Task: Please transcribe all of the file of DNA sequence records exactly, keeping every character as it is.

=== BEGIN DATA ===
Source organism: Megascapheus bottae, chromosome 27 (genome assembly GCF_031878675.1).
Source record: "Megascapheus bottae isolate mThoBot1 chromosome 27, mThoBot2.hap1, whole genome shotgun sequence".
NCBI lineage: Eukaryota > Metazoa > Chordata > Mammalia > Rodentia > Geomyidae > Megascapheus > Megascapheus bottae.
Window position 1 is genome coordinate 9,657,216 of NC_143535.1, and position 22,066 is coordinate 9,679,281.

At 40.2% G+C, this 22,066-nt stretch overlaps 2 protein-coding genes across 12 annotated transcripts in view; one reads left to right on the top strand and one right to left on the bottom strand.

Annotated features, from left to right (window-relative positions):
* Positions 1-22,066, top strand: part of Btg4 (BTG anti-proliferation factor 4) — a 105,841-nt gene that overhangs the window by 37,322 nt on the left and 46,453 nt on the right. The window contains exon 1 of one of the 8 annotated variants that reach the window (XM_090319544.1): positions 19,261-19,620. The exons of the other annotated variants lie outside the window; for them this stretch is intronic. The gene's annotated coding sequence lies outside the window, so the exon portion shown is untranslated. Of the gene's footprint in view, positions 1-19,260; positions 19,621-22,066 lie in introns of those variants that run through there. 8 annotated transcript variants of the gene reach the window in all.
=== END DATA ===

Source organism: Megascapheus bottae, chromosome 27 (genome assembly GCF_031878675.1).
Source record: "Megascapheus bottae isolate mThoBot1 chromosome 27, mThoBot2.hap1, whole genome shotgun sequence".
NCBI lineage: Eukaryota > Metazoa > Chordata > Mammalia > Rodentia > Geomyidae > Megascapheus > Megascapheus bottae.
Window position 1 is genome coordinate 9,657,216 of NC_143535.1, and position 22,066 is coordinate 9,679,281.

At 40.2% G+C, this 22,066-nt stretch overlaps 2 protein-coding genes across 12 annotated transcripts in view; one reads left to right on the top strand and one right to left on the bottom strand.

Annotated features, from left to right (window-relative positions):
* Positions 1-22,066, top strand: part of Btg4 (BTG anti-proliferation factor 4) — a 105,841-nt gene that overhangs the window by 37,322 nt on the left and 46,453 nt on the right. The window contains exon 1 of one of the 8 annotated variants that reach the window (XM_090319544.1): positions 19,261-19,620. The exons of the other annotated variants lie outside the window; for them this stretch is intronic. The gene's annotated coding sequence lies outside the window, so the exon portion shown is untranslated. Of the gene's footprint in view, positions 1-19,260; positions 19,621-22,066 lie in introns of those variants that run through there. 8 annotated transcript variants of the gene reach the window in all.